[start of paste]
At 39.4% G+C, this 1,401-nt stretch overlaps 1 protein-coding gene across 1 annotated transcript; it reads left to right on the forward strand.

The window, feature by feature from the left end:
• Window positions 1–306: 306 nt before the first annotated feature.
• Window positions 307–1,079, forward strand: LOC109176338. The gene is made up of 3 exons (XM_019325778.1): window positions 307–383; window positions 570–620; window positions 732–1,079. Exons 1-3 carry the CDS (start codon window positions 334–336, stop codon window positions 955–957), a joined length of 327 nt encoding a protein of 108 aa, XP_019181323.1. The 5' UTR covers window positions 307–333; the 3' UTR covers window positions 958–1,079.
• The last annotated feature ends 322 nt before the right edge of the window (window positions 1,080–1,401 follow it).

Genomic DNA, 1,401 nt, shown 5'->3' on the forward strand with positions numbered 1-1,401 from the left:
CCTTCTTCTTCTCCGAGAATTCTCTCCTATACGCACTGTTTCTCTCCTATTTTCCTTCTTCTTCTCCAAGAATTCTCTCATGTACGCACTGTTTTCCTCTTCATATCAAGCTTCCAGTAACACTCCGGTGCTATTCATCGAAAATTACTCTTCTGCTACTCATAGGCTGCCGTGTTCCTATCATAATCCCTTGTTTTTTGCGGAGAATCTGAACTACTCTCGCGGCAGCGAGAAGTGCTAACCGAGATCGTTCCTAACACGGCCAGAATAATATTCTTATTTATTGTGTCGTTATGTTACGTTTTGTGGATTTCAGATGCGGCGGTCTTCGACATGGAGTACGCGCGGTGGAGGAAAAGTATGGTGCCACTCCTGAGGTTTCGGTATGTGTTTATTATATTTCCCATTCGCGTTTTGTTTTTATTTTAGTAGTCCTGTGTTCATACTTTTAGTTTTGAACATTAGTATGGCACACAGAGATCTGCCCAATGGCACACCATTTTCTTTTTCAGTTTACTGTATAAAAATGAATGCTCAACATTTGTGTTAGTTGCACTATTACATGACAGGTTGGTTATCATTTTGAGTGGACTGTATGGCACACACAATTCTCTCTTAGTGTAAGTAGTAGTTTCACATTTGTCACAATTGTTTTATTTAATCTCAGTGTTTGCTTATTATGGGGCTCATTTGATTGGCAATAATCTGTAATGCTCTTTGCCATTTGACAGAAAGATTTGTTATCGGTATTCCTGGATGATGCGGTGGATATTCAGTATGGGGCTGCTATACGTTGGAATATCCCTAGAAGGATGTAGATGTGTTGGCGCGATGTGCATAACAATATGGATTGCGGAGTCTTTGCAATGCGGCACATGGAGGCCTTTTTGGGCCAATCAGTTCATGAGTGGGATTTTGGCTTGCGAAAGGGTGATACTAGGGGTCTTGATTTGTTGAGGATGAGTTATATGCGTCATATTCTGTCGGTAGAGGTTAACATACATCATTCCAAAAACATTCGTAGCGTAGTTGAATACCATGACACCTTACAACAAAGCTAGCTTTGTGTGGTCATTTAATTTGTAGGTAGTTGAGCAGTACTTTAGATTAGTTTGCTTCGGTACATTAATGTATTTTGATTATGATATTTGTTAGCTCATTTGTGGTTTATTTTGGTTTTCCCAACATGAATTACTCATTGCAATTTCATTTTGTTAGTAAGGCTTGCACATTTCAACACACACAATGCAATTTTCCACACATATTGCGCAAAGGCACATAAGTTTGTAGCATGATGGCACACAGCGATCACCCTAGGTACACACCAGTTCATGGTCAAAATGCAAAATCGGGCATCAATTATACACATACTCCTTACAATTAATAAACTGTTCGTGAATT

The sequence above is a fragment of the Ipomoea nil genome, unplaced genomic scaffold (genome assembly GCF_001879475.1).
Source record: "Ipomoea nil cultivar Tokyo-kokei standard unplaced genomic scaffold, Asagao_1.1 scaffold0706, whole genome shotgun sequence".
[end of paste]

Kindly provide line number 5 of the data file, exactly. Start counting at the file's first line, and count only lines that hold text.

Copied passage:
• The last annotated feature ends 322 nt before the right edge of the window (window positions 1,080–1,401 follow it).